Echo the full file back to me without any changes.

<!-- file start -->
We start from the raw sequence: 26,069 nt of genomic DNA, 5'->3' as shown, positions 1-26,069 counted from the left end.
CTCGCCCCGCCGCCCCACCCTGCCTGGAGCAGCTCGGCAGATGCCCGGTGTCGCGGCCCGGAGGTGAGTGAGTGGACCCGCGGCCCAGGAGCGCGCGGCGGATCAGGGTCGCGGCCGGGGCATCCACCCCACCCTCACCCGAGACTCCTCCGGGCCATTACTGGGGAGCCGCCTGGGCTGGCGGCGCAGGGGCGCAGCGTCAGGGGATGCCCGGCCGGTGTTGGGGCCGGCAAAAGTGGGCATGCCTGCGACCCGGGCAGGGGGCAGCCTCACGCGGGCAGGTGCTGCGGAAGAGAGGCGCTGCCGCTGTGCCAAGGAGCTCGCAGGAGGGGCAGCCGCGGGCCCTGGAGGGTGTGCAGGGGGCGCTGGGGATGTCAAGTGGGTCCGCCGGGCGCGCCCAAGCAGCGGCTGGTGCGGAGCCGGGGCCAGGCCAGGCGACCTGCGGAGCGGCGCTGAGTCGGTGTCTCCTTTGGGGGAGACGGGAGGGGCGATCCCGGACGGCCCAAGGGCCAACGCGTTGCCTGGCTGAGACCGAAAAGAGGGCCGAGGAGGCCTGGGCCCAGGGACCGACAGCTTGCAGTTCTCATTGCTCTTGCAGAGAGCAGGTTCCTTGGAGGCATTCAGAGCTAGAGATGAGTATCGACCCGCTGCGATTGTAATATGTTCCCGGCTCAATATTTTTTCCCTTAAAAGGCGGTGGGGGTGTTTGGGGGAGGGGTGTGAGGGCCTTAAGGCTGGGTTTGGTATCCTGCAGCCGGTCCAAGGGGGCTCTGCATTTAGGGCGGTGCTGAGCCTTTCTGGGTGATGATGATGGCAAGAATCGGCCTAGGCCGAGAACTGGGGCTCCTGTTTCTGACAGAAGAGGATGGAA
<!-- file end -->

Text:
We start from the raw sequence: 26,069 nt of genomic DNA, 5'->3' as shown, positions 1-26,069 counted from the left end.
CTCGCCCCGCCGCCCCACCCTGCCTGGAGCAGCTCGGCAGATGCCCGGTGTCGCGGCCCGGAGGTGAGTGAGTGGACCCGCGGCCCAGGAGCGCGCGGCGGATCAGGGTCGCGGCCGGGGCATCCACCCCACCCTCACCCGAGACTCCTCCGGGCCATTACTGGGGAGCCGCCTGGGCTGGCGGCGCAGGGGCGCAGCGTCAGGGGATGCCCGGCCGGTGTTGGGGCCGGCAAAAGTGGGCATGCCTGCGACCCGGGCAGGGGGCAGCCTCACGCGGGCAGGTGCTGCGGAAGAGAGGCGCTGCCGCTGTGCCAAGGAGCTCGCAGGAGGGGCAGCCGCGGGCCCTGGAGGGTGTGCAGGGGGCGCTGGGGATGTCAAGTGGGTCCGCCGGGCGCGCCCAAGCAGCGGCTGGTGCGGAGCCGGGGCCAGGCCAGGCGACCTGCGGAGCGGCGCTGAGTCGGTGTCTCCTTTGGGGGAGACGGGAGGGGCGATCCCGGACGGCCCAAGGGCCAACGCGTTGCCTGGCTGAGACCGAAAAGAGGGCCGAGGAGGCCTGGGCCCAGGGACCGACAGCTTGCAGTTCTCATTGCTCTTGCAGAGAGCAGGTTCCTTGGAGGCATTCAGAGCTAGAGATGAGTATCGACCCGCTGCGATTGTAATATGTTCCCGGCTCAATATTTTTTCCCTTAAAAGGCGGTGGGGGTGTTTGGGGGAGGGGTGTGAGGGCCTTAAGGCTGGGTTTGGTATCCTGCAGCCGGTCCAAGGGGGCTCTGCATTTAGGGCGGTGCTGAGCCTTTCTGGGTGATGATGATGGCAAGAATCGGCCTAGGCCGAGAACTGGGGCTCCTGTTTCTGACAGAAGAGGATGGAA